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Ideologies of Improvisation: Miles Davis’ music for Ascenseur pour l’échafaud

Perchard, Tom. 2011. 'Ideologies of Improvisation: Miles Davis’ music for Ascenseur pour l’échafaud'. In: Invited research seminar. University of York. [Conference or Workshop Item]

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Abstract or Description

Of all the documents of jazz in post-war France, Louis Malle’s 1958 film Ascenseur pour l’échafaud (or Lift to the Scaffold), with its soundtrack by Miles Davis, seems to loom largest in the popular imagination of the 21st-century. Here, overlaying the night-time Paris streets, is a cinematic attitude whose insouciance and texture speak of a famously innovative era in French film, and music of a timbre and dynamic that readily define a now-vintage American cool. But underneath all this are echoes, generally unheard nowadays, of two important contemporary intellectual discourses that informed Malle’s work: nihilist right-wing politics and realist film aesthetics. This paper addresses the making and reception of Ascenseur, investigating the ways that image and music are put in the service of those political and aesthetic ideas, and asking how those ideas have shaped contemporary understandings of this classic film and its soundtrack.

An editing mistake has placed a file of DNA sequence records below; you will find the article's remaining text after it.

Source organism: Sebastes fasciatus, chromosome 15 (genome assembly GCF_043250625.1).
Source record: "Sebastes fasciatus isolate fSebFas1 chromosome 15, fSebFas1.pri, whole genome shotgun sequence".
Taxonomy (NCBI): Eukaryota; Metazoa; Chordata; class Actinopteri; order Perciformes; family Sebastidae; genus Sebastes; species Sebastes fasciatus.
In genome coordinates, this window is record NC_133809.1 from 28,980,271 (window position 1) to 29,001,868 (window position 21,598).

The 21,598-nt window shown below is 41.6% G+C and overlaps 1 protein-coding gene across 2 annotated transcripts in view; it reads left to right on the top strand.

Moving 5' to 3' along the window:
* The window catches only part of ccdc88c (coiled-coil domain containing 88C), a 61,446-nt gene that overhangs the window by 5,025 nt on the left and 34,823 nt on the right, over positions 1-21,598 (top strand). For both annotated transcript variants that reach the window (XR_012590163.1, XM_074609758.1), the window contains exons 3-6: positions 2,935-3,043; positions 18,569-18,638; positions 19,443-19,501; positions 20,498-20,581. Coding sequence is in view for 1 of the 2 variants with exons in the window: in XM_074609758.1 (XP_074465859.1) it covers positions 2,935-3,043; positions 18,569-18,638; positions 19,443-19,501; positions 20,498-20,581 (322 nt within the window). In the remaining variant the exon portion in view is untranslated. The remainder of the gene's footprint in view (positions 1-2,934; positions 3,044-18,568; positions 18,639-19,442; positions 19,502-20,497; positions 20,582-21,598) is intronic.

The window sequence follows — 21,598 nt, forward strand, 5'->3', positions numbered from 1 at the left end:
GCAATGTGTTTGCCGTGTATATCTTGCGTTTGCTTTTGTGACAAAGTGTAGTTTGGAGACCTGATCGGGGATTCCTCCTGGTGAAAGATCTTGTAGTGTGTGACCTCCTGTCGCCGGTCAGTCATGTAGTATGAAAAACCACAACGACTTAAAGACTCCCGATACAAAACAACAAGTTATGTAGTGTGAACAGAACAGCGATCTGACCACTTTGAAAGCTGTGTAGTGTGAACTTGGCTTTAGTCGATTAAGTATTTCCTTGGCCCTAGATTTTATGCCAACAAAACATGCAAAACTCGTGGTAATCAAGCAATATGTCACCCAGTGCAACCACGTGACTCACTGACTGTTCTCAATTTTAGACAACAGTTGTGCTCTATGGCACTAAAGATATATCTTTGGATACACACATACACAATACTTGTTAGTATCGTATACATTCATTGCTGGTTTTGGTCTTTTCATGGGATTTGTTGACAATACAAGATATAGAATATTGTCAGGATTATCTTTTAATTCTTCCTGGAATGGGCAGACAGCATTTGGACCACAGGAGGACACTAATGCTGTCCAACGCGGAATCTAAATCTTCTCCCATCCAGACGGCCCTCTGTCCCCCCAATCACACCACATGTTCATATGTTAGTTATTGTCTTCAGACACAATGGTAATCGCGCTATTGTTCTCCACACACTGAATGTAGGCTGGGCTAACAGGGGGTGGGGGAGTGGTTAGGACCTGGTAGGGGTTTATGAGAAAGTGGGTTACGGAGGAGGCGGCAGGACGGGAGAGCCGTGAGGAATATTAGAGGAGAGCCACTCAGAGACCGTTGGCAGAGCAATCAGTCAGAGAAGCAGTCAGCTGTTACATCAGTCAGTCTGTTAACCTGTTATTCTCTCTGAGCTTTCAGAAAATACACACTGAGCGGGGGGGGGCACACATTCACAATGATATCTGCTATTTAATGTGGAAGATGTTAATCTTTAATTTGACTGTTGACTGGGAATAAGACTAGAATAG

Item Type:

Conference or Workshop Item (Paper)

Departments, Centres and Research Units:

Music

Dates:

DateEvent
23 November 2011Completed

Event Location:

University of York

Item ID:

7789

Date Deposited:

26 Mar 2013 07:40

Last Modified:

30 Jun 2017 10:00

URI:

http://research.gold.ac.uk/id/eprint/7789

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